The humane society shelter closed in 2001 due to dwindling donations after the terrorist attacks of 9/11, Wise said, The individuals and charitable groups that had been generous to the shelter, chose to give to the nationwide effort, and left the group with no money to pay their bills, she explained.

The humane society still operates a foster care program for animals in need — a home where they can stay until they are adopted. And, Wise said, they are always willing to rescue animals that have been abandoned, abused or neglected.

Animal abuse issues

Hazel Carter of Rome Township has cared for the dogs in her neighborhood for years. She has filled their bellies with food, tended to their wounds, helped them give birth and offered them shelter in the worst of weather conditions. But, Carter said, she is tired to taking care of what she deems another person’s responsibility.

“They are not my dogs. I know many people who live down the road from me who own pets but let them roam free hoping someone else with feel sorry for them and feed them. Well, I’ve done that because I’m not going to let a dog die for their owner’s laziness or lack of compassion,” Carter said.

She said some of the animals have mange, other serious health problems or are so malnourished that she has found them dead near her home.

“It’s unfortunate, but no one is held accountable. This goes on all the time, especially out here in the country,” said 68-year-old Carter.

The only people in the county that can write citations for animal abuse or cruelty are law enforcement officers. Other agencies, such as the dog wardens and humane society, can remove animals from suspected abuse situations, but will have to call in officers to file charges. Many times this is frustrating for people like Carter who say they don’t want to burden the police with additional paperwork and stress.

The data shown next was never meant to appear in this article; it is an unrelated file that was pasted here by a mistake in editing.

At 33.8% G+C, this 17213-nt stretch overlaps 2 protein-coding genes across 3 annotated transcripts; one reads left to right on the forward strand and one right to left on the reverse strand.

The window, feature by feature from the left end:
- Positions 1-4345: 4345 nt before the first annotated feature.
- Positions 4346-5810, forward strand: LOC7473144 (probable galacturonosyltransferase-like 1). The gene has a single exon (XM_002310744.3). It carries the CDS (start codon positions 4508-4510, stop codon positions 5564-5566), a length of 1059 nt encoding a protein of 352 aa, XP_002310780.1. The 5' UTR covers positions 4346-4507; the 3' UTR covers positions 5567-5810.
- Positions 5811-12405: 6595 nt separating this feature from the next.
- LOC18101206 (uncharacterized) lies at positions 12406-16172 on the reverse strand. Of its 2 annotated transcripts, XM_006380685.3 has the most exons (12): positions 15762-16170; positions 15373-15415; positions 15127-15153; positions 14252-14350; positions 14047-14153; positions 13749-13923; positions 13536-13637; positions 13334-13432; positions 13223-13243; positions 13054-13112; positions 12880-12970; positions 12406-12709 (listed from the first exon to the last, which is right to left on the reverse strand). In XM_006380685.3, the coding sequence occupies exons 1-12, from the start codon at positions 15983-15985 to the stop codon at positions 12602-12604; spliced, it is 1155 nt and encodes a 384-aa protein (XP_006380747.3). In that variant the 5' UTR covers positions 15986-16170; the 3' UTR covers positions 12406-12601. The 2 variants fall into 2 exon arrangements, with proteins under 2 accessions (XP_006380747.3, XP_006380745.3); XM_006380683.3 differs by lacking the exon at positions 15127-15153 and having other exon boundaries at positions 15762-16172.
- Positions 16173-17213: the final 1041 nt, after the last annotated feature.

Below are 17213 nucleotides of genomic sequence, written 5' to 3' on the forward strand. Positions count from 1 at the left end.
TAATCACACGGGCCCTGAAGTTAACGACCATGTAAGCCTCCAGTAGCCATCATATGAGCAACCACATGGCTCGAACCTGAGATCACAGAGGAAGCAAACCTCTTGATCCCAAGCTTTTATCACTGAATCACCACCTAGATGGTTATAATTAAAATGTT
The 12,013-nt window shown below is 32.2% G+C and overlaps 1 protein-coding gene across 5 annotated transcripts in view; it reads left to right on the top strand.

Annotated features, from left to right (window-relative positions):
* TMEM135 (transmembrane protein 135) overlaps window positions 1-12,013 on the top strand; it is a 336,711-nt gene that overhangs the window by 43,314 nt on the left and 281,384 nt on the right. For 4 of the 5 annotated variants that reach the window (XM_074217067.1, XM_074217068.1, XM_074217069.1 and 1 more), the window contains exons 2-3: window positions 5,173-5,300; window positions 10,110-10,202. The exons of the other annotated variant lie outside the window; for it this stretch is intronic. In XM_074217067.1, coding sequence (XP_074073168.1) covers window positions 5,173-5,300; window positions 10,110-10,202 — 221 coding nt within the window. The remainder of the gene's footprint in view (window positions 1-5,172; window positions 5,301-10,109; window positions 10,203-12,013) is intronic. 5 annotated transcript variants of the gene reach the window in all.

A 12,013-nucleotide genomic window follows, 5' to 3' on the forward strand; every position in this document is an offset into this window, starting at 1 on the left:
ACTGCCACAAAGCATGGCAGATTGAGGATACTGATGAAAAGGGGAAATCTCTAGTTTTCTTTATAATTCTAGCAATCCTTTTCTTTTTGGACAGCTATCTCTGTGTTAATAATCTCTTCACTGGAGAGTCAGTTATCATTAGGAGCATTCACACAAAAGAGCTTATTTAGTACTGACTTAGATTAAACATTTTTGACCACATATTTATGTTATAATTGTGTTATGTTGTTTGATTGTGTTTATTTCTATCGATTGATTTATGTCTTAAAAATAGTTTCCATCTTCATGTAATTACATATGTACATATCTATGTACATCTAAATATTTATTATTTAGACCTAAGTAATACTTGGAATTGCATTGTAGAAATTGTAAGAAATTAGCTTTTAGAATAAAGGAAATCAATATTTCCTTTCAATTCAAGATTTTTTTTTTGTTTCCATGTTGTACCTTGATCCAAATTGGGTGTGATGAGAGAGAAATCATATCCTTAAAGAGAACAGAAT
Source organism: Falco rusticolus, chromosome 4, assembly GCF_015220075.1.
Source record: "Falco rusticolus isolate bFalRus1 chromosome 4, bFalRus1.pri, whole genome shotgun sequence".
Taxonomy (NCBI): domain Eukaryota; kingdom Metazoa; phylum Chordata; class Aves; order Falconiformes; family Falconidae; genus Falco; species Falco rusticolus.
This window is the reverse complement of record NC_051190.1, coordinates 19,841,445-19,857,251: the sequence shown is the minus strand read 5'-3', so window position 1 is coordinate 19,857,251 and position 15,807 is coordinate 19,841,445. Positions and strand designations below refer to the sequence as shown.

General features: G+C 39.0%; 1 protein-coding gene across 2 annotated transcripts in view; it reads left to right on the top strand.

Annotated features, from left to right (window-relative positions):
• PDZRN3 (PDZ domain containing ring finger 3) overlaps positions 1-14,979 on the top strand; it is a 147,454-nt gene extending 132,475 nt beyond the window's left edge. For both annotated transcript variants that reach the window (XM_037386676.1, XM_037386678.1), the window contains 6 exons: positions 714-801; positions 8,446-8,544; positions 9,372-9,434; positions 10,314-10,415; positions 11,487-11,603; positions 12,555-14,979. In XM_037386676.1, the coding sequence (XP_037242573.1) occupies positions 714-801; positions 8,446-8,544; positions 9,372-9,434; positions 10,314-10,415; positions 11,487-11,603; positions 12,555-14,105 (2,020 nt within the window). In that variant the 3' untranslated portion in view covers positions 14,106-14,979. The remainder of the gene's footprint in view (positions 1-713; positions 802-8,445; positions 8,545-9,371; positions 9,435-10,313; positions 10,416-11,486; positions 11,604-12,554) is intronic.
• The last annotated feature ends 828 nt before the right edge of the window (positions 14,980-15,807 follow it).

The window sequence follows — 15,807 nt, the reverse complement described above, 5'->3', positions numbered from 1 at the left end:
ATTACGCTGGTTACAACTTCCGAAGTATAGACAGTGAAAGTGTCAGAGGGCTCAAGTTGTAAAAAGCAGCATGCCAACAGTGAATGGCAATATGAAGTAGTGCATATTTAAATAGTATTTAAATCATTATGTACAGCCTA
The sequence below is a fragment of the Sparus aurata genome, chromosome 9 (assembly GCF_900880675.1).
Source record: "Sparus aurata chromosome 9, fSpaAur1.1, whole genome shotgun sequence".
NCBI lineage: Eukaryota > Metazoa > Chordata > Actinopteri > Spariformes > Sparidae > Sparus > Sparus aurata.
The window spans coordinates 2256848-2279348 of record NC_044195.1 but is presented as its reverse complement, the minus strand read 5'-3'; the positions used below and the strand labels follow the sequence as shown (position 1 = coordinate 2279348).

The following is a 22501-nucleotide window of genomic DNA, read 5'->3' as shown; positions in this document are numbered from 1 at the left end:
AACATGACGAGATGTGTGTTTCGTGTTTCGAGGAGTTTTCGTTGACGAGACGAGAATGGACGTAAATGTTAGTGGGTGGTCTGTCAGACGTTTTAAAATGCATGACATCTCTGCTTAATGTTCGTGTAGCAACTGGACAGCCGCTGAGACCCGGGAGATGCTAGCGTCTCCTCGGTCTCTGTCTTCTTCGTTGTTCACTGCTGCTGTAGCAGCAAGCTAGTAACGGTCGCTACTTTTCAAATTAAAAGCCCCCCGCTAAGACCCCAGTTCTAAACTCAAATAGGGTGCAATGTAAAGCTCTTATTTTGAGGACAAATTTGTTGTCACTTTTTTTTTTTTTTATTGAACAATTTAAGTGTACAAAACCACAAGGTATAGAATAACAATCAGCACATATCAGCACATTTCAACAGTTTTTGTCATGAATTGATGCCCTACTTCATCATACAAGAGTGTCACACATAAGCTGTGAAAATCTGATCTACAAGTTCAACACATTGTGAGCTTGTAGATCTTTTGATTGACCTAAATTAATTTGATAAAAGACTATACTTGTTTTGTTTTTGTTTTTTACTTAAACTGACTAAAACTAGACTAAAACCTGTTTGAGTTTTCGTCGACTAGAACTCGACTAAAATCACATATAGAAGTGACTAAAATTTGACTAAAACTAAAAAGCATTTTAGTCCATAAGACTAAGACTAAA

“They have drugs and rapes to worry about. They don’t need to worry about some animal with a broken leg or one that is not getting enough water,” she said. “I’m not going to call them. I will not waste my tax dollars or other people’s. Maybe I’m wrong not reporting it, but I know that police can’t handle all of the animal complaints in the county.”

Click said, “If I had the authority, I’d be the meanest guy you ever saw, but I don’t and I can’t do that.”

Those wanting to report abuse should call their local law enforcement agency first.

What about the cats?

The state of Ohio has a plethora of laws concerning dogs. But, there are none that relate to cats. This means local governments are left to their own devices when it comes to dealing with the furry felines.

The county shelter takes in cats and kittens for a fee and when the space is available. Kittens up to six months will be housed for a fee of $6 each; cats over six months will be housed for $11.

Cortni Grant, of South Point, knows firsthand about the issue of unwanted and abused cats. She and her family have been taking care of a cat family after the mother cat was hit by a car, suffered serious injuries and was left to die in a neighbor’s yard. Although all the cats are doing fine now, Grant said she is still frustrated by the lack of laws regarding the welfare of cats.

“There is no protection at all. They have dog laws, but no cat laws. I’ve talked to many people who say they have gone through the same things we are and have not been able to get anything done,” she said.

The sheriff’s office was called, she said, but could not file charges because there were no laws spelling out what could be done in such a case.

“There are not many things that I will speak up about, but I will fight until the death for this,” said Grant, a member of People for the Ethical Treatment of Animals.

Both Click and Wilson say the number of cats and kittens they are seeing and picking up is skyrocketing. But, because there are no laws, it is not a requirement to answer any calls concerning cats, unless there is an emergency situation.